doi:10.1186/1475-2875-10-204
PMCID: PMC3160431  PMID: 21787434
3.  Determinants of concurrent sexual partnerships within stable relationships: a qualitative study in Tanzania 
BMJ Open  2014;4(2):e003680.
Objective
Concurrent sexual partnerships (CP) have been identified as a potential driver in the HIV epidemic in southern Africa, making it essential to understand motivating factors for engagement in CP. We aimed to assess community attitudes and beliefs about relationship factors that influence men and women in stable relationships to engage in CP in Tanzania. Social exchange theory was used for interpreting the data.
Design
Qualitative study with focus group discussions (FGDs).
Setting
Semiurban/rural communities in four regions across Tanzania (Dar es Salaam, Shinyanga, Iringa and Mbeya).
Participants
120 women aged 17–45 years and 111 men aged 18–49 years from four study areas participated in 32 FGDs.
Outcome measures
FGD participants were asked the following questions about CP: definitions and types, motivations and justifications for engaging or not engaging, cultural factors, gender and socialisation, and local resources and efforts available for addressing CP. Our analysis focused specifically on beliefs about how relationship factors influence engagement in CP.
Results
Dissatisfaction with a stable relationship was believed to be a contributing factor for engagement in CP for both men and women. Participants more commonly reported financial dissatisfaction as a contributing factor for women engaging in CP within stable relationships, whereas emotional and sexual dissatisfaction were reported as contributing factors for men and women. Furthermore, participants described how potential outside partners are often evaluated based on what they are able to offer compared with stable partners.
Conclusions
Efforts to reach men and women in stable relationships with HIV prevention messages must consider the various dimensions of motivation for engaging in CP, including relationship dynamics.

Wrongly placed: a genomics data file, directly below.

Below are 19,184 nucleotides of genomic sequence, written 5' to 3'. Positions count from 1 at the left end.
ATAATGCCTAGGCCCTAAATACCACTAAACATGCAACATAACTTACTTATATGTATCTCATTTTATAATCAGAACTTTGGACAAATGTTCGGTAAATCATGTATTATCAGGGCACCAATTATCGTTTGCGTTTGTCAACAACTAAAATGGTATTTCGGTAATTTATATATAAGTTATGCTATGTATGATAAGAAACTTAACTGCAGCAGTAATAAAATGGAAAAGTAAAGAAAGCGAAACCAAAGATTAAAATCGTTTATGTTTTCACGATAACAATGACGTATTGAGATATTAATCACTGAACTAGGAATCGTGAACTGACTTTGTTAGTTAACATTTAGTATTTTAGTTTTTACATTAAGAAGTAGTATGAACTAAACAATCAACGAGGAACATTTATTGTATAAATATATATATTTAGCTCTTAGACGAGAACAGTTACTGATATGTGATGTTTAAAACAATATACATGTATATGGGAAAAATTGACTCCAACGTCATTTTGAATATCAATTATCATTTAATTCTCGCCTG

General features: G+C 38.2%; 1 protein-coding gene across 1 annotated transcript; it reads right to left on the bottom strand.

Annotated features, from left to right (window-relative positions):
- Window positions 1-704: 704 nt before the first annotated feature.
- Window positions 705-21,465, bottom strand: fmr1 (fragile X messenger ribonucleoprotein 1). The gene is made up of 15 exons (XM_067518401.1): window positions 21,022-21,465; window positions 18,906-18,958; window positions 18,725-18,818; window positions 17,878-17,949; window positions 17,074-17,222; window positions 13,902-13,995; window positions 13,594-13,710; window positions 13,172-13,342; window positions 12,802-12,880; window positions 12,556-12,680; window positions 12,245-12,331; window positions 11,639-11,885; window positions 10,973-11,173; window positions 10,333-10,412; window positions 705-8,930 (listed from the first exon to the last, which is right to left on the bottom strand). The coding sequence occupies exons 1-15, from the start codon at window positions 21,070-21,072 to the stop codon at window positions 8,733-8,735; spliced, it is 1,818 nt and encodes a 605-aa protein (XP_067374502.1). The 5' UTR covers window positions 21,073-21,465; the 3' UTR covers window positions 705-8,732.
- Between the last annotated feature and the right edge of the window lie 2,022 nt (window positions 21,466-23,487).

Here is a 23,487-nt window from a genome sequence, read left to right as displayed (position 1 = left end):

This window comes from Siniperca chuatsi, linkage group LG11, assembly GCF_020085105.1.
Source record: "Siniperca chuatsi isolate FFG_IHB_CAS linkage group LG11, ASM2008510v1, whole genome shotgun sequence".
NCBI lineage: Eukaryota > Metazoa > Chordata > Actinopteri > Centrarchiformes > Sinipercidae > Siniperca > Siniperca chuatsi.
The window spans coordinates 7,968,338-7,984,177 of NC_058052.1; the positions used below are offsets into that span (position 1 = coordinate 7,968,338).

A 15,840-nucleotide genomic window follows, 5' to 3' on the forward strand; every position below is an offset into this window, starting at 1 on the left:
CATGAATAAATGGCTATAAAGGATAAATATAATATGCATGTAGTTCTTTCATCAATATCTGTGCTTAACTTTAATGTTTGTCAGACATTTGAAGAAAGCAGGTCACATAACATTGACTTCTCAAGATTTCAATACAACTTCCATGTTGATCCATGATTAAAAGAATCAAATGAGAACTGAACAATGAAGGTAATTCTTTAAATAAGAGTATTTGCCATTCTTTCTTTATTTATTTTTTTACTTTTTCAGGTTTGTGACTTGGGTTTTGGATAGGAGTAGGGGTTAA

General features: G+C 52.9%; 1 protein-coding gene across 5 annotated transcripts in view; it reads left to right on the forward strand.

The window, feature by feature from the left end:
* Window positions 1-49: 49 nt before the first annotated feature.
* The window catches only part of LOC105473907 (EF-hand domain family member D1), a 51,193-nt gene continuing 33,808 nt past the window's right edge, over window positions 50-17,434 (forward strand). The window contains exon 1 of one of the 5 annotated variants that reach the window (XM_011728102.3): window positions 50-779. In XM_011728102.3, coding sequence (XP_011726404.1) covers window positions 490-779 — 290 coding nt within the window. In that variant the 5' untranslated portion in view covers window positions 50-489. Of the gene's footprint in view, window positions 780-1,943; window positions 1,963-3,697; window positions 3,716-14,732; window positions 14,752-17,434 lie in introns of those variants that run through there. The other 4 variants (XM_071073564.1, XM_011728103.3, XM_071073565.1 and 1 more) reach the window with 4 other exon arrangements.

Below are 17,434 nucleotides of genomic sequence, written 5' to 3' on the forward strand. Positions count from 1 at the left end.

doi:10.1136/bmjopen-2013-003680
PMCID: PMC3918978  PMID: 24508848
Tanzania; HIV/AIDS; Concurrent Sexual Partnerships; Relationship Satisfaction; Qualitative Research
4.  Exploring the Ethics of Observational Research: The Case of an HIV Study in Tanzania 
AJOB primary research  2012;3(4):30-39.
Background
Observational studies have generally been viewed as incurring minimal risk to participants, resulting in fewer ethical obligations for investigators than intervention studies. In 2004, the lead author (AN) carried out an observational study measuring sexual behavior and the prevalence of HIV, syphilis, and herpes simplex virus type 2 (HSV-2), among Tanzanian agricultural plantation residents (results reported elsewhere). This article uses an ethical lens to consider the consequences of the observational study and explore what, if any, effects it had on participants and their community.
Methods
Using a case study approach, we critically examine three core principles of research ethics—respect for persons/autonomy; beneficence/nonmaleficence; and distributive justice—as manifested in the 2004 observational study. We base our findings on three sources: discussions with plantation residents following presentations of observational research findings; in-depth interviews with key informants; and researcher observations.
Results
The observational research team was found to have ensured confidentiality and noncoercive recruitment. Ironically, maintenance of confidentiality and voluntary participation led some participants to doubt study results. Receiving HIV test results was important for participants and contributed to changing community norms about HIV testing.
Conclusions
Observational studies may act like de facto intervention studies and thus incur obligations similar to those of intervention studies. We found that ensuring respect for persons may have compromised the principles of beneficence and distributive justice. While in theory these three ethical principles have equal moral force, in practice, researchers may have to prioritize one over the others. Careful community engagement is necessary to promote well-considered ethical decisions.
doi:10.1080/21507716.2012.714836
PMCID: PMC3779918  PMID: 24069546
Africa; autonomy; beneficence; cross-sectional; distributive justice; ethics; observational research
5.  Knowledge, attitudes and practices of AIDS associated malignancies among people living with HIV in Nigeria 
Introduction
The epidemic of HIV in sub-Saharan Africa varies significantly across countries in the region with high prevalence in Southern Africa and Nigeria. Cancer is increasingly identified as a complication of HIV infection with higher incidence and mortality in this group than in the general population. Without cancer prevention strategies, improved cancer treatment alone would be an insufficient response to this increasing burden among people living with HIV (PLHIV). Although previous studies have noted low levels of awareness of cancers in sub-Saharan Africa none has examined the knowledge and perceptions of cancer among people living with HIV/AIDS.